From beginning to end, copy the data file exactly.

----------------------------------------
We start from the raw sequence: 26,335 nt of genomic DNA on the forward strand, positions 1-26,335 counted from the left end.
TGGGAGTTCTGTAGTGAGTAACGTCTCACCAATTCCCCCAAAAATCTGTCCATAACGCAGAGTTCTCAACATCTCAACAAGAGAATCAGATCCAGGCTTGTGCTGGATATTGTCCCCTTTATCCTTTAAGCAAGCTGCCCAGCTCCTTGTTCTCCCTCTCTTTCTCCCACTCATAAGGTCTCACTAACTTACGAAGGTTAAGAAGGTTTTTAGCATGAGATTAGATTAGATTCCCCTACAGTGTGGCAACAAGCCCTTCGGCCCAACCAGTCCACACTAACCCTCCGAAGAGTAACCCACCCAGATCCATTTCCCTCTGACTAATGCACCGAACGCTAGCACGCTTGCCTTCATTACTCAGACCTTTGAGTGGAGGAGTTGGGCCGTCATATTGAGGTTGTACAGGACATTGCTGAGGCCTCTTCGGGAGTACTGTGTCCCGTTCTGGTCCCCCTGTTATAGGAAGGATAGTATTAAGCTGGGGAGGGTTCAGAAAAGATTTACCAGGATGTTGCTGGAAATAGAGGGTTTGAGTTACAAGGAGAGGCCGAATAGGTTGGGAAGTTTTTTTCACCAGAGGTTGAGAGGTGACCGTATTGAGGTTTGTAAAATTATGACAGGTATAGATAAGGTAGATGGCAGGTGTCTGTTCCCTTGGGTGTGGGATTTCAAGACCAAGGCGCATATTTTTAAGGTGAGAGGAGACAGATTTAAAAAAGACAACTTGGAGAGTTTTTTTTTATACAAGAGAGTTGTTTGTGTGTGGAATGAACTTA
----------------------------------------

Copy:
We start from the raw sequence: 26,335 nt of genomic DNA on the forward strand, positions 1-26,335 counted from the left end.
TGGGAGTTCTGTAGTGAGTAACGTCTCACCAATTCCCCCAAAAATCTGTCCATAACGCAGAGTTCTCAACATCTCAACAAGAGAATCAGATCCAGGCTTGTGCTGGATATTGTCCCCTTTATCCTTTAAGCAAGCTGCCCAGCTCCTTGTTCTCCCTCTCTTTCTCCCACTCATAAGGTCTCACTAACTTACGAAGGTTAAGAAGGTTTTTAGCATGAGATTAGATTAGATTCCCCTACAGTGTGGCAACAAGCCCTTCGGCCCAACCAGTCCACACTAACCCTCCGAAGAGTAACCCACCCAGATCCATTTCCCTCTGACTAATGCACCGAACGCTAGCACGCTTGCCTTCATTACTCAGACCTTTGAGTGGAGGAGTTGGGCCGTCATATTGAGGTTGTACAGGACATTGCTGAGGCCTCTTCGGGAGTACTGTGTCCCGTTCTGGTCCCCCTGTTATAGGAAGGATAGTATTAAGCTGGGGAGGGTTCAGAAAAGATTTACCAGGATGTTGCTGGAAATAGAGGGTTTGAGTTACAAGGAGAGGCCGAATAGGTTGGGAAGTTTTTTTCACCAGAGGTTGAGAGGTGACCGTATTGAGGTTTGTAAAATTATGACAGGTATAGATAAGGTAGATGGCAGGTGTCTGTTCCCTTGGGTGTGGGATTTCAAGACCAAGGCGCATATTTTTAAGGTGAGAGGAGACAGATTTAAAAAAGACAACTTGGAGAGTTTTTTTTTATACAAGAGAGTTGTTTGTGTGTGGAATGAACTTA